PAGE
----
The Sunderland girls who high-kicked their way to the TV spotlight

They were the fab five from Sunderland and they were about to make their television debuts in August 1971.

Friday, 17th August 2018, 12:16 pm
Updated Friday, 17th August 2018, 12:20 pm
Rosslyn Babes at Sunderland Empire in 1979.

But who remembers how these Wearside 10 to 13-year-olds did when they appeared on Junior Show Time?

If you’ve got the answer, it will be music to our ears.

Pictured are, back row; Sheila Wyness and Hazel Wilson. Front row; Beverley Pattinson, Janet Lovell, and Susan Smith.

Sign up to our daily newsletter

The i newsletter cut through the noise

The girls in the picture are Sheila Wyness, 12, Hazel Wilson, 12, Beverley Pattinson, 10, Janet Lovell, 13, and Susan Smith, 11, and they were all members of the Rosslyn Babes.

Our story in 1971 explained: “Five Sunderland girls will have the chance to see themselves on television. They will be doing a three-minute song-and-dance routine on Junior Show Time.

“Although it will not be the first time children from this troupe have been on television, it will be the first appearance for these girls.”

The show was recorded in Leeds in June 1971 and the five girls from Wearside spent two days there while the recording was in progress.

But they were in the dark – as our story at the time explained: “None of them have seen the results of their act so they are looking forward to the show as much as all their friends and relations.”

To give you an idea of what else was on telly at the time, other highlights included Where The Jobs Are, and The Tuesday Western on ITV; The Flashing Blade, Z Cars, the Andy Williams Show on BBC 1; and Collector’s World on BBC 2.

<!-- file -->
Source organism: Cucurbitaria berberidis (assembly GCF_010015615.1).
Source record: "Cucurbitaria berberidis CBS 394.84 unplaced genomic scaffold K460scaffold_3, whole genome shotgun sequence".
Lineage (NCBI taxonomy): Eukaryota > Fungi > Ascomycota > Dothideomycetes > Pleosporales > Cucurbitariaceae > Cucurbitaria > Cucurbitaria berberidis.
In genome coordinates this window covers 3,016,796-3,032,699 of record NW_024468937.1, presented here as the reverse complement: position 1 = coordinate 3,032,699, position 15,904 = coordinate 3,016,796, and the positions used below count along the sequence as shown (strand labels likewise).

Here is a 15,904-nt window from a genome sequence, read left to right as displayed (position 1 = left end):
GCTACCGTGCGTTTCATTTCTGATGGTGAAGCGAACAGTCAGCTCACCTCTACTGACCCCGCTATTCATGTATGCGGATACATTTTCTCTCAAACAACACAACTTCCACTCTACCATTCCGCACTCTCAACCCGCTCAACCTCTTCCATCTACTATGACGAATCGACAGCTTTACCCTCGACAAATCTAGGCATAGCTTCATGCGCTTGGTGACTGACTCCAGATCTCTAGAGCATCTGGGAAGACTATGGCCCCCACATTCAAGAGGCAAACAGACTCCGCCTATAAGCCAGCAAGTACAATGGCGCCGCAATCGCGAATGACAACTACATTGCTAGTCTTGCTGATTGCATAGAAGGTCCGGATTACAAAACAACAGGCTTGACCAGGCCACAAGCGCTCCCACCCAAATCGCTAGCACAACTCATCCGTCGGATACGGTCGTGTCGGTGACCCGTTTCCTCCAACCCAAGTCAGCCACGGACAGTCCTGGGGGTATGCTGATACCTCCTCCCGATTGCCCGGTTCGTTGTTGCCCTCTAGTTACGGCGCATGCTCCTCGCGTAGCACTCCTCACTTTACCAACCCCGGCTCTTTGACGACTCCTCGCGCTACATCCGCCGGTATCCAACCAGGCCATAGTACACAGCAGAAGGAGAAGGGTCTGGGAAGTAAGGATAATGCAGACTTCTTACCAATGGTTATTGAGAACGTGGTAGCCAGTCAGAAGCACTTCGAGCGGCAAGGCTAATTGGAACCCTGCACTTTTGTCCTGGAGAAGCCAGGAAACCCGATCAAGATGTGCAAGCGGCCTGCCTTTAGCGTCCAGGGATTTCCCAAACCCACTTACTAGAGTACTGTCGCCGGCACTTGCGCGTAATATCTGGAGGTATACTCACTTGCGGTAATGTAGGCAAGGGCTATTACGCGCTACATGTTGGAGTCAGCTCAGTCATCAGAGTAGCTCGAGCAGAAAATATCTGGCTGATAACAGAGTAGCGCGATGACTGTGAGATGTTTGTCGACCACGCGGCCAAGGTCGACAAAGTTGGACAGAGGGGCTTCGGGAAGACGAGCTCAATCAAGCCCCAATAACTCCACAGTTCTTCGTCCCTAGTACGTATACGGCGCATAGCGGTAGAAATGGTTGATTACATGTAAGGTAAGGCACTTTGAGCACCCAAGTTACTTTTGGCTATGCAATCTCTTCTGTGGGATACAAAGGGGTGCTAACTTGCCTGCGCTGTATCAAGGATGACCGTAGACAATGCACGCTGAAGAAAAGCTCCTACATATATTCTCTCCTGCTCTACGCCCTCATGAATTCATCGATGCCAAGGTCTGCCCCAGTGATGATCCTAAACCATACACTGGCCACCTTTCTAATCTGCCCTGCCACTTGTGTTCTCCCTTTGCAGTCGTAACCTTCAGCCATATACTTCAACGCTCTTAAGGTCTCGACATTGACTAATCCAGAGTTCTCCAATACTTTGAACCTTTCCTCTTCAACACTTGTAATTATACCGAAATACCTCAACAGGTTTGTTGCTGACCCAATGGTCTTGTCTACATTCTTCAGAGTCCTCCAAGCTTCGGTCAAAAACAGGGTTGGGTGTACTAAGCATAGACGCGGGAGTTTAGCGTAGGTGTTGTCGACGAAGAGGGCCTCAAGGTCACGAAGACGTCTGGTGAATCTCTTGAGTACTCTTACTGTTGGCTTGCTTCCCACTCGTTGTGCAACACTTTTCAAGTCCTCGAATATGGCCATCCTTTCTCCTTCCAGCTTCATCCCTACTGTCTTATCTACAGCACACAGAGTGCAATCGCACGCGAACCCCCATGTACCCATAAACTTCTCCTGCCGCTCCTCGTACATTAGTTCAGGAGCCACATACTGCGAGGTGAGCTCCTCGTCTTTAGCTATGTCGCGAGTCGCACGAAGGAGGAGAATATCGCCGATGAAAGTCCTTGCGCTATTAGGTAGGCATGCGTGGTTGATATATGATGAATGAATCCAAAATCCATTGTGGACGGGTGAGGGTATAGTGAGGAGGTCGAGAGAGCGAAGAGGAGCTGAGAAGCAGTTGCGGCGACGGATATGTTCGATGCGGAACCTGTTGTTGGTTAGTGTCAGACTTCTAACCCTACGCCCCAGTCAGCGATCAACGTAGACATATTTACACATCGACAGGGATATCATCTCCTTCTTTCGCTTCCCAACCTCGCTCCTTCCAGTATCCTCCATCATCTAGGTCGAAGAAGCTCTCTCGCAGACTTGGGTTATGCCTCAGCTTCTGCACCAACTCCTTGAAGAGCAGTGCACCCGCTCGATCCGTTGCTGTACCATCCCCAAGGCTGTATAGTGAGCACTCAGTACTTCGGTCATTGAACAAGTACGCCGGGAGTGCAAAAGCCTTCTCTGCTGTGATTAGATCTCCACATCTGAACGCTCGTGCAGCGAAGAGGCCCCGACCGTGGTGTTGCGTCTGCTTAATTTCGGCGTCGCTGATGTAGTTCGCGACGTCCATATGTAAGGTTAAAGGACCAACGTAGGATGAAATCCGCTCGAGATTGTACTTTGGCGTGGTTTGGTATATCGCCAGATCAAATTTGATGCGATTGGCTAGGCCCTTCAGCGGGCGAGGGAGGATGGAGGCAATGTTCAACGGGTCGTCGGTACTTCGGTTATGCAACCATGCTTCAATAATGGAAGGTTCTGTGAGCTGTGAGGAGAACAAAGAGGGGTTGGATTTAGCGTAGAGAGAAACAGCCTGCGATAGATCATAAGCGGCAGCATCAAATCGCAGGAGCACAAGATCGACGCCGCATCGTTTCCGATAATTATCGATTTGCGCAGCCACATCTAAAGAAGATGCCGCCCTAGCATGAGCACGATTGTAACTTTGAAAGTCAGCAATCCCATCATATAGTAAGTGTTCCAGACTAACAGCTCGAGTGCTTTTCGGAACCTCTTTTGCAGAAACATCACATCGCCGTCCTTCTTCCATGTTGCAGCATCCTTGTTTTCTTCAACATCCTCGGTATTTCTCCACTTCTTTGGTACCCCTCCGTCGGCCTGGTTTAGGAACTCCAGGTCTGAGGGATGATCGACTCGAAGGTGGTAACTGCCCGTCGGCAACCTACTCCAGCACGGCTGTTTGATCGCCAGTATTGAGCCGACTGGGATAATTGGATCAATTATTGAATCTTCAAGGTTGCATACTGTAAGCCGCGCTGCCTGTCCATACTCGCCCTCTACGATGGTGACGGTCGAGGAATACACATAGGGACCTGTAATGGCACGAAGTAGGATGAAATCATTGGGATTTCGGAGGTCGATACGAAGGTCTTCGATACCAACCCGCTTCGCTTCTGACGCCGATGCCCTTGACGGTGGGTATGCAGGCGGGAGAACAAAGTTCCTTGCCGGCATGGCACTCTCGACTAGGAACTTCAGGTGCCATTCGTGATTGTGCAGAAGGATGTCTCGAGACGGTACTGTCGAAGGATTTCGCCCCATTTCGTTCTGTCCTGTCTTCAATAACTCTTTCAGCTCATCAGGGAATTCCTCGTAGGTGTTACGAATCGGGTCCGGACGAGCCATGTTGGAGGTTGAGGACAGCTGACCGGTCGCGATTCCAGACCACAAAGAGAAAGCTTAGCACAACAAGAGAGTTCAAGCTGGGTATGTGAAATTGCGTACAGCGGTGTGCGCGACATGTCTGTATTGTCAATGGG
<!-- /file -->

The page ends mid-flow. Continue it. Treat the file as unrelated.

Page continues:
So how did they do?

Get in touch and tell us more by emailing [email protected]

And who remembers some of the other great performances by the Rosslyn Babes down the years?

They had been a big part of the Wearside entertainment scene since the late 1940s, all through the 1960s and 1970s and well into the 1980s.

It all started for the Babes when they were formed by Sunderland-born Mary Harbord of Rosslyn Street.

Their first professional appearance was in Bernard Delfont’s production of Dick Whittington at the Lewisham Hippodrome in 1944. Appearances at theatres in London, Stockport, Barnsley, Harrogate, Margate, Maidstone, Keighley followed as well as at venues in Sunderland, Newcastle and Gateshead.

In 1957, they featured in Hop O My Thumb, at the Palace Theatre, Newcastle. And that same year, they were in Cinderella at the Sunderland Empire Theatre.

In 1967, the Babes were starring in a television show. They came second in the Hughie Green TV programme Opportunity Knocks with a performance which consisted of a routine filled with high-kicks.

Here they are, pictured rehearsing for a performance in West Park College of Further Education in 1967. They were planning to do a routine which they had done previously on Opportunity Knocks.

Then came their starring role on Junior Show Time in 1971 and the success just kept on coming.

In 1980, the Rosslyn Babes had two troupes which were both made up of teams of 12.

In 1980, the troupes were due to appear in the Sunderland Empire Pantomime, “Sinbad the Sailor” which stars Carl Wayne and Avril Angers. The Babes were presenting a speciality number, precision tap dancing and other routines.

They were trained by Miss Mary Harbord, who founded the Babes who have always been popular with audiences in Sunderland.

That same year, the girls showed they were big-hearted fundraisers too when they raised £465 for the Echo Laser Appeal. The money was raised by a sponsored time-step dance sequence. One ‘babe’, Debra Turley, did 650 time steps.

The largest single amount raised was £32 by Sharon Willis and Sarah Hilton.

By 1982, the Babes were performing at the Sunderland Empire production of Cinderella. The star of the show was Don Estelle, of ‘It Ain’t Half Hot Mum’.

Although the Babes eventually folded in the late 1980s, the memories live on and former members keep in touch with each other by holding reunions and through social media.